clear" signal before taking his dive.
Run tandem with a sighted guide (use brush or holding contact).
In high jumping use a one-step approach; some visually impaired
students may be able to take more than one step and be successful
at clearing the bar. The hop, step, and jump and the long jump can
be attempted from a standing start. Provide a sound source from
the direction you want the student to move in. The discus and shot-put
require the use of a sound clue (clap, beeper, or counting) from
the direction you want the object to go in. Some visually impaired
students may not need any modification; some may need a visual cue
to see the jump board or the bar.
Use a hand touch start. Whenever body contact is lost, start again
in the stance position with the hand touch.
Although the actual game of most team sports can be quite difficult
for total involvement of a visually impaired student, most of the
fundamental skills of each sport can easily be taught to the student
and then modified games can be played. The game should not be changed
so much that it no longer resembles the intended game. More focus
on the basic skills of the sport not only benefits the visually
impaired child but also helps improve the sighted child's skills.
Try to find the best position for the visually impaired student
to play or the part of the game to become involved in.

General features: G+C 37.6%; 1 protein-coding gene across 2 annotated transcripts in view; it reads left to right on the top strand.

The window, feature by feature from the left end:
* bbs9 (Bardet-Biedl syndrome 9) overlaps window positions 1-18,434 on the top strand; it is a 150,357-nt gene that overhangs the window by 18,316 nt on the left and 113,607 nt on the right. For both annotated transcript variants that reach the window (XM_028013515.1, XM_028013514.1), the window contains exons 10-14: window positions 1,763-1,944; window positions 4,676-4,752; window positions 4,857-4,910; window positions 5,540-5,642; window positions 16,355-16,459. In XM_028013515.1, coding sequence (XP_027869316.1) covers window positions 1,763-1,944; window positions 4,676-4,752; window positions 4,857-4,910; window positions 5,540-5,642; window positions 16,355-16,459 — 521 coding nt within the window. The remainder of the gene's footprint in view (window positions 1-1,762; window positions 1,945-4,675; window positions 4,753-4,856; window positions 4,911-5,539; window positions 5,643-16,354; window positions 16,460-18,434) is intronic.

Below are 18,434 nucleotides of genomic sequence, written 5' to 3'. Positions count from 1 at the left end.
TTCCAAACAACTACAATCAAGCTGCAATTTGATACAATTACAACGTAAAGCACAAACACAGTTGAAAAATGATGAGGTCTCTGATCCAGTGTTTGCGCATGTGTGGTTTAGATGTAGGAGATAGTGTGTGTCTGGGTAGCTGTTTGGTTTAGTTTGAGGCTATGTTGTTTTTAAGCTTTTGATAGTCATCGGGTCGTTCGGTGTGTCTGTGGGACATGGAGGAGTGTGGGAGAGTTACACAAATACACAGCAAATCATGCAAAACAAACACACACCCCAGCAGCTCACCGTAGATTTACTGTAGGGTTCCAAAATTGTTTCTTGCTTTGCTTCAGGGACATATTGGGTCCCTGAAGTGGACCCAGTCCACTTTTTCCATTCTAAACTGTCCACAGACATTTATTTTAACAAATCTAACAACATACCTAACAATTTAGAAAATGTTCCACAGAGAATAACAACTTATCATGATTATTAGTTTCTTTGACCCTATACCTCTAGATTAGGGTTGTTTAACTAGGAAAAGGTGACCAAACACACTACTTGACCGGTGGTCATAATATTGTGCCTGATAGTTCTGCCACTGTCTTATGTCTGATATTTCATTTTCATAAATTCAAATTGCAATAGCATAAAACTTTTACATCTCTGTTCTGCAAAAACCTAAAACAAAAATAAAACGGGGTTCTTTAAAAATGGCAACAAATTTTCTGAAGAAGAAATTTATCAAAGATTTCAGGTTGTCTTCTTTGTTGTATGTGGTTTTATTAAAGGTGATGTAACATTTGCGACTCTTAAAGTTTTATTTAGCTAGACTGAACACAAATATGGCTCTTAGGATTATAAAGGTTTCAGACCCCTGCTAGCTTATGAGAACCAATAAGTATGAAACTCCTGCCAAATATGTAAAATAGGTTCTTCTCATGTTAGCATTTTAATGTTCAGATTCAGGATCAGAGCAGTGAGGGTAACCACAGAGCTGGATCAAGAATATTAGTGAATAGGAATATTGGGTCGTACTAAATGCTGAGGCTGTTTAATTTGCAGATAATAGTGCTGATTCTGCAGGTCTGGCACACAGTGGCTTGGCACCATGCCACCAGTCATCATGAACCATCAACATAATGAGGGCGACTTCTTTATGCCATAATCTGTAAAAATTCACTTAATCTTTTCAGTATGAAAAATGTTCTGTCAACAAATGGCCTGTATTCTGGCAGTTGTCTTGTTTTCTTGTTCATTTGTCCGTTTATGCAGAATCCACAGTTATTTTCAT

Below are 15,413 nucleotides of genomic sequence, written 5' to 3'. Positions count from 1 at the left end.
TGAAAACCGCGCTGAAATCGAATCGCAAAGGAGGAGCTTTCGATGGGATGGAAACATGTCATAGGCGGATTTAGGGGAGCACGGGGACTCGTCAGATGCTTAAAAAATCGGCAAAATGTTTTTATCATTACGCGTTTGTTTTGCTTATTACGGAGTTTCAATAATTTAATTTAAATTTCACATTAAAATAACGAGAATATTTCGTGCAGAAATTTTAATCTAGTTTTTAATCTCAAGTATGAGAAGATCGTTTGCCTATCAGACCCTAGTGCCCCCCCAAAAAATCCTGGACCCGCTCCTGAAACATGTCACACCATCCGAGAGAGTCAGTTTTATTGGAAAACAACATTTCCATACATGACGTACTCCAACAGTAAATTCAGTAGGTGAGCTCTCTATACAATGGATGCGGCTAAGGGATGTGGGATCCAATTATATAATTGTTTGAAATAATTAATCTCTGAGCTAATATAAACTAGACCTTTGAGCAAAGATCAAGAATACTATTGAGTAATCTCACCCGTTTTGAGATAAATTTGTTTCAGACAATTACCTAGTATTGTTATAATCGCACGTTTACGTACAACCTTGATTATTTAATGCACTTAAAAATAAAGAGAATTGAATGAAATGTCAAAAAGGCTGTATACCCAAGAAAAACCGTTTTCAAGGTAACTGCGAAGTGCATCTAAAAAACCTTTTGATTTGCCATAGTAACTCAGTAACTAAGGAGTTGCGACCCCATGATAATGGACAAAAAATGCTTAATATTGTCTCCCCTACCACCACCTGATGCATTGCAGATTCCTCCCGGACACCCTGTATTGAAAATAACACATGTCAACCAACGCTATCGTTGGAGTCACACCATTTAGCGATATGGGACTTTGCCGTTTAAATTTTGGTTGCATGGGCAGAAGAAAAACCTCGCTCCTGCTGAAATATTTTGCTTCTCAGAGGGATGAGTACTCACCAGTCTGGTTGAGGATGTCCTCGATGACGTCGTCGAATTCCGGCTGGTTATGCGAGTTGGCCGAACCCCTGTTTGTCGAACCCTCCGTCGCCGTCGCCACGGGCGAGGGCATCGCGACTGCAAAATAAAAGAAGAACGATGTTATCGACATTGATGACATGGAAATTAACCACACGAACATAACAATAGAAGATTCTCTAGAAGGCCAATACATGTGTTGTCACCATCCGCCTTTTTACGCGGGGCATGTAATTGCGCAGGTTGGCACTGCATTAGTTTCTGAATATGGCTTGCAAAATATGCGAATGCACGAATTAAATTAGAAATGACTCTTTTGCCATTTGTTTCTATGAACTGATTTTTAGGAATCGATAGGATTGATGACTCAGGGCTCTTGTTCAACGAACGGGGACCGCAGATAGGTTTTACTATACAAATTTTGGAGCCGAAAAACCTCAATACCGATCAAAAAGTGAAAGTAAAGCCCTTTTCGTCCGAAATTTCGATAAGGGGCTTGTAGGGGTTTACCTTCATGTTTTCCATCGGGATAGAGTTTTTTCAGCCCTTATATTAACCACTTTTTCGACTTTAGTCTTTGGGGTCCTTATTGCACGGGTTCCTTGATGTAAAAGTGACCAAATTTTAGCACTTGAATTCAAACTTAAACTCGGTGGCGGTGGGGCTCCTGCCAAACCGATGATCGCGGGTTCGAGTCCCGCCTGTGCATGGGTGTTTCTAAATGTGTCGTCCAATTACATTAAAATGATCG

Focus on dribbling skills. Visually impaired children can become
very skilled at dribbling a ball in different directions. Another
player can dribble alongside to provide a sound cue.
up short ball-handling and dribbling routines.
free throws, help position student at free throw line and give a
clapping sound clue while standing directly under the basket. With
some exploration or trial and error, the student will learn at what
angle he must release the ball in order to make a basket. If needed,
tap the rim with the ball once or twice. If needed, protect the
student from a rebound.
could be placed at the back rim of the basket and the student could
locate the sound source to shoot his basket.
carpet square could be stuck to the free throw line and the student
could dribble around the court. When he gets to the carpet square,
he would then turn to the sound source and shoot.
playing with a partner or group, be sure to warn the blind student
of an upcoming pass. For example, "Hey, Todd" (get attention), (pause)
yell "Catch," (then pass the ball).
passing the ball, the use of a bounce pass gives additional warning.
impaired students can be "special foul shooters."
Practice hitting a ball off a tee or from a suspended rope. First